In both cases, accountants will have to look beyond training solely dedicated
to IFRS. For example, in both cases hedge accounting requirements will become a
While some will have already enrolled in the relevant training, others may
still be procrastinating about which course to take. Regardless of whether you
work in public or unlisted companies,it may be worth getting to grips with hedge
One instance where hedge accounting may be adopted is if the movements on
derivatives are significant and might impact upon the distributable profits of
the business holding them. This could ultimately affect the ability of the
parent company to pay dividends to its shareholders (or might reduce the
dividend cover to an unacceptable level).
Accountants that are able to guide colleagues through the necessary
complexities of hedge accounting in such instances are essential. The relevant
continuous professional development training will also allow you to stand out
from colleagues who aren’t as well versed in the rules, enabling you to showcase
your new set of skills.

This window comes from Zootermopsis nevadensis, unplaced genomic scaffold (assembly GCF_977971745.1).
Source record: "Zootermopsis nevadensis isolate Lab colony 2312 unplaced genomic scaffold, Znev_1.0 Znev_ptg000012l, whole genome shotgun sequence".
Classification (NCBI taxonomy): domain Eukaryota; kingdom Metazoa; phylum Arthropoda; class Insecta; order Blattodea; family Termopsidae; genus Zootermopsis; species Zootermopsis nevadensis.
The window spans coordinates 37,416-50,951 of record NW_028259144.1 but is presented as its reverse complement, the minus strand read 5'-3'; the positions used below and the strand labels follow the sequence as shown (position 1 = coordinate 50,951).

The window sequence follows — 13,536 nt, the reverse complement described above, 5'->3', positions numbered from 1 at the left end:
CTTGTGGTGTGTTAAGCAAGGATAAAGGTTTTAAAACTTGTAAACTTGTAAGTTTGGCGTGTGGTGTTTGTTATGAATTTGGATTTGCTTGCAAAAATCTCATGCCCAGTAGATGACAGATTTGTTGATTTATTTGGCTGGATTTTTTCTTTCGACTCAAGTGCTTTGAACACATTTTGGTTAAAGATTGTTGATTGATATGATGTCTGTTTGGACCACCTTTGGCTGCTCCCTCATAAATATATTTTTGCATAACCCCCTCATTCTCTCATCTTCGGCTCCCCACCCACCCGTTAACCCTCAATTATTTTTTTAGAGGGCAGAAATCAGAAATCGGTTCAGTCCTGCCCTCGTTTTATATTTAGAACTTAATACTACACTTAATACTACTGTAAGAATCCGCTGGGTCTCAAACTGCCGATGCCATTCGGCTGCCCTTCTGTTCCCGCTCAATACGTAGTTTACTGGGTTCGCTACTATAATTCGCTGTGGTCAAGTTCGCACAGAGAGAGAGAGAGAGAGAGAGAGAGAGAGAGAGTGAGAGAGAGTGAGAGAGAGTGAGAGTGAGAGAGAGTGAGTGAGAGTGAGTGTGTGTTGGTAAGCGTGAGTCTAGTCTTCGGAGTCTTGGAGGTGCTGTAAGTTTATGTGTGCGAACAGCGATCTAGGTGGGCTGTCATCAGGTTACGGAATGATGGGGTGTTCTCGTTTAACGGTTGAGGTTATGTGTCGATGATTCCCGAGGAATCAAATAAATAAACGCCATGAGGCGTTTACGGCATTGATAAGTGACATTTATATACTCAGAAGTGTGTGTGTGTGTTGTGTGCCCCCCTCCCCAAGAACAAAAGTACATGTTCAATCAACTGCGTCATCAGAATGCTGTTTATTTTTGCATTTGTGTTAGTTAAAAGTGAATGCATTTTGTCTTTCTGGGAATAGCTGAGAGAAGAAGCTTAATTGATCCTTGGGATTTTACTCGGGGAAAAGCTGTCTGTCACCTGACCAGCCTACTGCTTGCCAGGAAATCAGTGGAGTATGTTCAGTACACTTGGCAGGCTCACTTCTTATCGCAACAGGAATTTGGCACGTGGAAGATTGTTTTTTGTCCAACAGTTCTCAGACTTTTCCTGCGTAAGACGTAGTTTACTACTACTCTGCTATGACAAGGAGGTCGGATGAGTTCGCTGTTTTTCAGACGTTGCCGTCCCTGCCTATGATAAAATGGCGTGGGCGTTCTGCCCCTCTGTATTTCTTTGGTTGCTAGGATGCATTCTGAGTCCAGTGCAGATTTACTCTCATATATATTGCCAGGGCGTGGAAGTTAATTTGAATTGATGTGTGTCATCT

The aim of hedge accounting requirements is to make the income statement
clearer. In technical terms, it ensures that the change in value of derivatives
used as a hedge only hit the income statement at such time as the transaction
they are hedging do. There are also onerous documentary requirements for every
hedge where hedge accounting treatment is sought.
Accountants must make sure they devote enough resources to ensure that all
hedge accounting requirements are met if they want the income statement to be
less volatile. Therefore, for accountants in both listed and unlisted companies,
it is important for them to have a full knowledge of when and how to implement
The benefits of taking a hedge accounting course may not seem immediately
obvious to all accountants. But, for some, it is a necessary requirement and is
a practical solution for fulfilling your CPD hours in 2007.
Bob Hawkins is chief executive of professional
development at BPP Professional Education